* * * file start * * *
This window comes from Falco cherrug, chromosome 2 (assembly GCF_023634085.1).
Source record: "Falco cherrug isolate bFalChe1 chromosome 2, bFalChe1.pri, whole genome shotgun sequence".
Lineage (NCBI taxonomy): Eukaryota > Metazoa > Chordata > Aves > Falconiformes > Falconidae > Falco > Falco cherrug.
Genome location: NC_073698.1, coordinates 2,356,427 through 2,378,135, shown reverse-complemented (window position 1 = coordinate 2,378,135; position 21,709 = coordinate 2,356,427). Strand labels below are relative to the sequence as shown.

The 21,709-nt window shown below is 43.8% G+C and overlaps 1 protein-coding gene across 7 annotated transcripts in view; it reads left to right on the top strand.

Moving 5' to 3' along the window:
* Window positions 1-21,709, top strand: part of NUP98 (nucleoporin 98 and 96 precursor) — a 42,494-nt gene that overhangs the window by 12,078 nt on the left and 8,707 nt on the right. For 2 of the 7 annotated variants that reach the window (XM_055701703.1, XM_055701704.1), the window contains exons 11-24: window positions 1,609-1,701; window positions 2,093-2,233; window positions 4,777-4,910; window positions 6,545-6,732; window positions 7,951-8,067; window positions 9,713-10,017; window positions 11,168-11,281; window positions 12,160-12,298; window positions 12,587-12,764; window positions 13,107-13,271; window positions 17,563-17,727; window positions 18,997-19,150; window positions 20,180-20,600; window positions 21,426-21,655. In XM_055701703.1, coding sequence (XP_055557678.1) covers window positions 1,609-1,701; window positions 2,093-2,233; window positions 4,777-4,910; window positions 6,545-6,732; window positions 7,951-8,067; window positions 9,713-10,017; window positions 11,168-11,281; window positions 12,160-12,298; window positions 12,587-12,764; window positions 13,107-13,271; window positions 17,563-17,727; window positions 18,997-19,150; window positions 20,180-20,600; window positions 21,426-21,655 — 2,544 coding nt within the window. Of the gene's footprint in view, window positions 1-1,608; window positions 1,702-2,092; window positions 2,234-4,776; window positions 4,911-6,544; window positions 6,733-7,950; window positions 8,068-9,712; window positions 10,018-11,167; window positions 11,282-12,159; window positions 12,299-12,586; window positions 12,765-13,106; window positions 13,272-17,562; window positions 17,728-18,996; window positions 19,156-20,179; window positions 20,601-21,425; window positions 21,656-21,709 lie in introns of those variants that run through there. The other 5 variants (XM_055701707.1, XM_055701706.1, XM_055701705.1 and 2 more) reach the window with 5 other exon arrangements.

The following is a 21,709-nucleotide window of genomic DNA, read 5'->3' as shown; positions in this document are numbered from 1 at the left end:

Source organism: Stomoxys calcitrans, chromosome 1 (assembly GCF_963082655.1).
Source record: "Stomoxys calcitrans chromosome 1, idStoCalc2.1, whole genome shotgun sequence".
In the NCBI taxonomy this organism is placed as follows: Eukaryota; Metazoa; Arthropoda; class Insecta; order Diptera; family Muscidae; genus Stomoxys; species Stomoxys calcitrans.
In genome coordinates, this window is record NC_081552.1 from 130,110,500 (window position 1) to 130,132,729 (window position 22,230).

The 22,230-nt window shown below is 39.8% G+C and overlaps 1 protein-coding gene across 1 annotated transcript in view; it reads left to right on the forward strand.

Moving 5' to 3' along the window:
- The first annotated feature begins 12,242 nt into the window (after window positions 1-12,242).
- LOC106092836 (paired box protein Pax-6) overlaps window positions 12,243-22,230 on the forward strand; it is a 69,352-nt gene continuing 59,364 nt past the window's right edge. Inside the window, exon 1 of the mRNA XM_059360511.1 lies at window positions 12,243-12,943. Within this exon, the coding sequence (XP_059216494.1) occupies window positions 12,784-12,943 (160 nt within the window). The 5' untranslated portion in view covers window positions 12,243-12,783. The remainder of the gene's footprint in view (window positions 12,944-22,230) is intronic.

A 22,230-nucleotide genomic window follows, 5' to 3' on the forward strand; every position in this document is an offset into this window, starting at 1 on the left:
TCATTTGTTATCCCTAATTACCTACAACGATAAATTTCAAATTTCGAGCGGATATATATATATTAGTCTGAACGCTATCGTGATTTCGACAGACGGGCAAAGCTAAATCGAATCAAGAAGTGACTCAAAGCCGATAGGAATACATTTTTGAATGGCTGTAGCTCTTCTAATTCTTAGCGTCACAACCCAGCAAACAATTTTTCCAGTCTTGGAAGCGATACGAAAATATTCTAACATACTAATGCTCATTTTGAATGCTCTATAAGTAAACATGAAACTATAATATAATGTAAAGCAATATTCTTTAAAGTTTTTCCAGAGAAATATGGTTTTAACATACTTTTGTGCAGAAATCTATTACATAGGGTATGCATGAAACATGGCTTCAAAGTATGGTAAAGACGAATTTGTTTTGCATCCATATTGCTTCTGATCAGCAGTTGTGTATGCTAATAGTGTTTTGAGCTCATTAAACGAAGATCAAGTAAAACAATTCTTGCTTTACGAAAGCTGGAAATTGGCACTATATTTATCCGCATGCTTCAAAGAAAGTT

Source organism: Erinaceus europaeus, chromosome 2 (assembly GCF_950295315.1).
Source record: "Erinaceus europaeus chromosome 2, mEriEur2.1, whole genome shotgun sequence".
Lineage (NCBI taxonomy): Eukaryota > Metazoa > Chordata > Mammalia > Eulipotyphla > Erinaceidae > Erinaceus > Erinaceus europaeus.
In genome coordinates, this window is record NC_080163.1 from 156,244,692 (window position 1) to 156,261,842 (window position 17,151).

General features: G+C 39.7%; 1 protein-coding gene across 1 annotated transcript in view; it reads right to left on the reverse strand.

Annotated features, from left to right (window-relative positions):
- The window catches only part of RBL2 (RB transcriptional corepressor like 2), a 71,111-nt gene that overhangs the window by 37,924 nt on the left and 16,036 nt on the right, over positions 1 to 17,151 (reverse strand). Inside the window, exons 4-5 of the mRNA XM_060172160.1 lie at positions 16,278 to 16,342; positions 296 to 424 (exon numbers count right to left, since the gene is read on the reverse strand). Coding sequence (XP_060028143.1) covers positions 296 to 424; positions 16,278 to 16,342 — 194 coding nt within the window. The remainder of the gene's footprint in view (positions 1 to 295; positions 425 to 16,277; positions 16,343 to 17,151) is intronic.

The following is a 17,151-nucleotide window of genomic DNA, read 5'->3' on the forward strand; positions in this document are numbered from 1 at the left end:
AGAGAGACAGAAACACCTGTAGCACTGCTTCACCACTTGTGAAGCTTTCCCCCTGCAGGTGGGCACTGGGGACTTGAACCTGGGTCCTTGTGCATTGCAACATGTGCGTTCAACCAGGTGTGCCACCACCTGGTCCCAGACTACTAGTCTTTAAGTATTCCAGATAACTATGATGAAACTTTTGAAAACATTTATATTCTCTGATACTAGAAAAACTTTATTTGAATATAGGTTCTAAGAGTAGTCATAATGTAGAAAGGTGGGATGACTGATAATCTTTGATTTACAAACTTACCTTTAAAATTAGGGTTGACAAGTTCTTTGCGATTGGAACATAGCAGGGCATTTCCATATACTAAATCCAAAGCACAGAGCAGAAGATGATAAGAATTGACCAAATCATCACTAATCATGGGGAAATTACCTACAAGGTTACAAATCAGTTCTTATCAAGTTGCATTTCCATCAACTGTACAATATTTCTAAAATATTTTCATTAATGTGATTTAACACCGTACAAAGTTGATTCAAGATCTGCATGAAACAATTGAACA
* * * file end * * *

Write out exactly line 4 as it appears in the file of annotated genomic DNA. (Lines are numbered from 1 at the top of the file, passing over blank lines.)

Genome location: NC_073698.1, coordinates 2,356,427 through 2,378,135, shown reverse-complemented (window position 1 = coordinate 2,378,135; position 21,709 = coordinate 2,356,427). Strand labels below are relative to the sequence as shown.